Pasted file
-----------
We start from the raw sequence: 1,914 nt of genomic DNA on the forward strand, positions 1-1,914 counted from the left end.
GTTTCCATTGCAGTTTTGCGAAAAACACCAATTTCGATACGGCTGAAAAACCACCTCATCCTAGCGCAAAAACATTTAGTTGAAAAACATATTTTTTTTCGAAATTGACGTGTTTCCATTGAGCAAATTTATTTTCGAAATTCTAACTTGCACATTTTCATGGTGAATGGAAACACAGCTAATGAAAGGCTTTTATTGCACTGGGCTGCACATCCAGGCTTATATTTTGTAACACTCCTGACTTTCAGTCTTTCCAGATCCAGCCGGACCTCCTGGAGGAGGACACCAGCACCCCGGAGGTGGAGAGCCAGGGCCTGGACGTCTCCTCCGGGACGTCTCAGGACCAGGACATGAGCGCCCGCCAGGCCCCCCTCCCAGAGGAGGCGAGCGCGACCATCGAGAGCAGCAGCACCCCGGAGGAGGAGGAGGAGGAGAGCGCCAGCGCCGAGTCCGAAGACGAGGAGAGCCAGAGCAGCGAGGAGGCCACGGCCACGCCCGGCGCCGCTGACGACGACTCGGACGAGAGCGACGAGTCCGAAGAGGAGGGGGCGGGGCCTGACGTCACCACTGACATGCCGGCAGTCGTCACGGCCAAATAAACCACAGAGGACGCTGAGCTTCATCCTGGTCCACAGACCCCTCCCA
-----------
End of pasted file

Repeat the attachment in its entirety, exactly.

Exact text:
We start from the raw sequence: 1,914 nt of genomic DNA on the forward strand, positions 1-1,914 counted from the left end.
GTTTCCATTGCAGTTTTGCGAAAAACACCAATTTCGATACGGCTGAAAAACCACCTCATCCTAGCGCAAAAACATTTAGTTGAAAAACATATTTTTTTTCGAAATTGACGTGTTTCCATTGAGCAAATTTATTTTCGAAATTCTAACTTGCACATTTTCATGGTGAATGGAAACACAGCTAATGAAAGGCTTTTATTGCACTGGGCTGCACATCCAGGCTTATATTTTGTAACACTCCTGACTTTCAGTCTTTCCAGATCCAGCCGGACCTCCTGGAGGAGGACACCAGCACCCCGGAGGTGGAGAGCCAGGGCCTGGACGTCTCCTCCGGGACGTCTCAGGACCAGGACATGAGCGCCCGCCAGGCCCCCCTCCCAGAGGAGGCGAGCGCGACCATCGAGAGCAGCAGCACCCCGGAGGAGGAGGAGGAGGAGAGCGCCAGCGCCGAGTCCGAAGACGAGGAGAGCCAGAGCAGCGAGGAGGCCACGGCCACGCCCGGCGCCGCTGACGACGACTCGGACGAGAGCGACGAGTCCGAAGAGGAGGGGGCGGGGCCTGACGTCACCACTGACATGCCGGCAGTCGTCACGGCCAAATAAACCACAGAGGACGCTGAGCTTCATCCTGGTCCACAGACCCCTCCCA